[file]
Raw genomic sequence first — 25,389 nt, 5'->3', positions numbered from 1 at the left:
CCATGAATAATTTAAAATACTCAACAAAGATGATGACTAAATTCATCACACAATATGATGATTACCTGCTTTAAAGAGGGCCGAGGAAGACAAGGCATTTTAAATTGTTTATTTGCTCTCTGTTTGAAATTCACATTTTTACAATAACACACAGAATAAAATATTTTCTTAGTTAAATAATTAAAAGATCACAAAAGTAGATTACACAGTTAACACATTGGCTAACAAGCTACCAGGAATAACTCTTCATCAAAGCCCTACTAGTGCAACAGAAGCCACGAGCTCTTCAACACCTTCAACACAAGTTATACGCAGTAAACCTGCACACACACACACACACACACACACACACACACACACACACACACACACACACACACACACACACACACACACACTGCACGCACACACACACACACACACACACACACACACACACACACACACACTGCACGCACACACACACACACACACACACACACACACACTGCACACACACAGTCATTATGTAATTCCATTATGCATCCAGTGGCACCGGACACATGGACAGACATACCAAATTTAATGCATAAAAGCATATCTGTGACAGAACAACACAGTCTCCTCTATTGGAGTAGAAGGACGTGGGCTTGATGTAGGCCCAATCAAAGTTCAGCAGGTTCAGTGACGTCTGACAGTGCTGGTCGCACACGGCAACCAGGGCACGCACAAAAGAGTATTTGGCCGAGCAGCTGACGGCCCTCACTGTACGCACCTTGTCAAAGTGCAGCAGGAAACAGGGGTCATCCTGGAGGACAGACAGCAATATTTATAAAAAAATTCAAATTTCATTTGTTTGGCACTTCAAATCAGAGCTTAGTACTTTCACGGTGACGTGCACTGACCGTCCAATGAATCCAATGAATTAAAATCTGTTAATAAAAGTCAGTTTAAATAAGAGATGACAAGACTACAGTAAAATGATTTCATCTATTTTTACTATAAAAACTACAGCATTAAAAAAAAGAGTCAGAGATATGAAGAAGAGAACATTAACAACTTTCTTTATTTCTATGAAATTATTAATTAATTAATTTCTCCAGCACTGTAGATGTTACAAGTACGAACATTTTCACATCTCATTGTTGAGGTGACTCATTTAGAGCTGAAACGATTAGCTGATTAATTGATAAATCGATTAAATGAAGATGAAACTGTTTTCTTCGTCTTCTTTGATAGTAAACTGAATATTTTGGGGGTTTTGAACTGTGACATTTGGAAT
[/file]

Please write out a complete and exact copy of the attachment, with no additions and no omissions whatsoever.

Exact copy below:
Raw genomic sequence first — 25,389 nt, 5'->3', positions numbered from 1 at the left:
CCATGAATAATTTAAAATACTCAACAAAGATGATGACTAAATTCATCACACAATATGATGATTACCTGCTTTAAAGAGGGCCGAGGAAGACAAGGCATTTTAAATTGTTTATTTGCTCTCTGTTTGAAATTCACATTTTTACAATAACACACAGAATAAAATATTTTCTTAGTTAAATAATTAAAAGATCACAAAAGTAGATTACACAGTTAACACATTGGCTAACAAGCTACCAGGAATAACTCTTCATCAAAGCCCTACTAGTGCAACAGAAGCCACGAGCTCTTCAACACCTTCAACACAAGTTATACGCAGTAAACCTGCACACACACACACACACACACACACACACACACACACACACACACACACACACACACACACACACACACACACACTGCACGCACACACACACACACACACACACACACACACACACACACACACACTGCACGCACACACACACACACACACACACACACACACACTGCACACACACAGTCATTATGTAATTCCATTATGCATCCAGTGGCACCGGACACATGGACAGACATACCAAATTTAATGCATAAAAGCATATCTGTGACAGAACAACACAGTCTCCTCTATTGGAGTAGAAGGACGTGGGCTTGATGTAGGCCCAATCAAAGTTCAGCAGGTTCAGTGACGTCTGACAGTGCTGGTCGCACACGGCAACCAGGGCACGCACAAAAGAGTATTTGGCCGAGCAGCTGACGGCCCTCACTGTACGCACCTTGTCAAAGTGCAGCAGGAAACAGGGGTCATCCTGGAGGACAGACAGCAATATTTATAAAAAAATTCAAATTTCATTTGTTTGGCACTTCAAATCAGAGCTTAGTACTTTCACGGTGACGTGCACTGACCGTCCAATGAATCCAATGAATTAAAATCTGTTAATAAAAGTCAGTTTAAATAAGAGATGACAAGACTACAGTAAAATGATTTCATCTATTTTTACTATAAAAACTACAGCATTAAAAAAAAGAGTCAGAGATATGAAGAAGAGAACATTAACAACTTTCTTTATTTCTATGAAATTATTAATTAATTAATTTCTCCAGCACTGTAGATGTTACAAGTACGAACATTTTCACATCTCATTGTTGAGGTGACTCATTTAGAGCTGAAACGATTAGCTGATTAATTGATAAATCGATTAAATGAAGATGAAACTGTTTTCTTCGTCTTCTTTGATAGTAAACTGAATATTTTGGGGGTTTTGAACTGTGACATTTGGAAT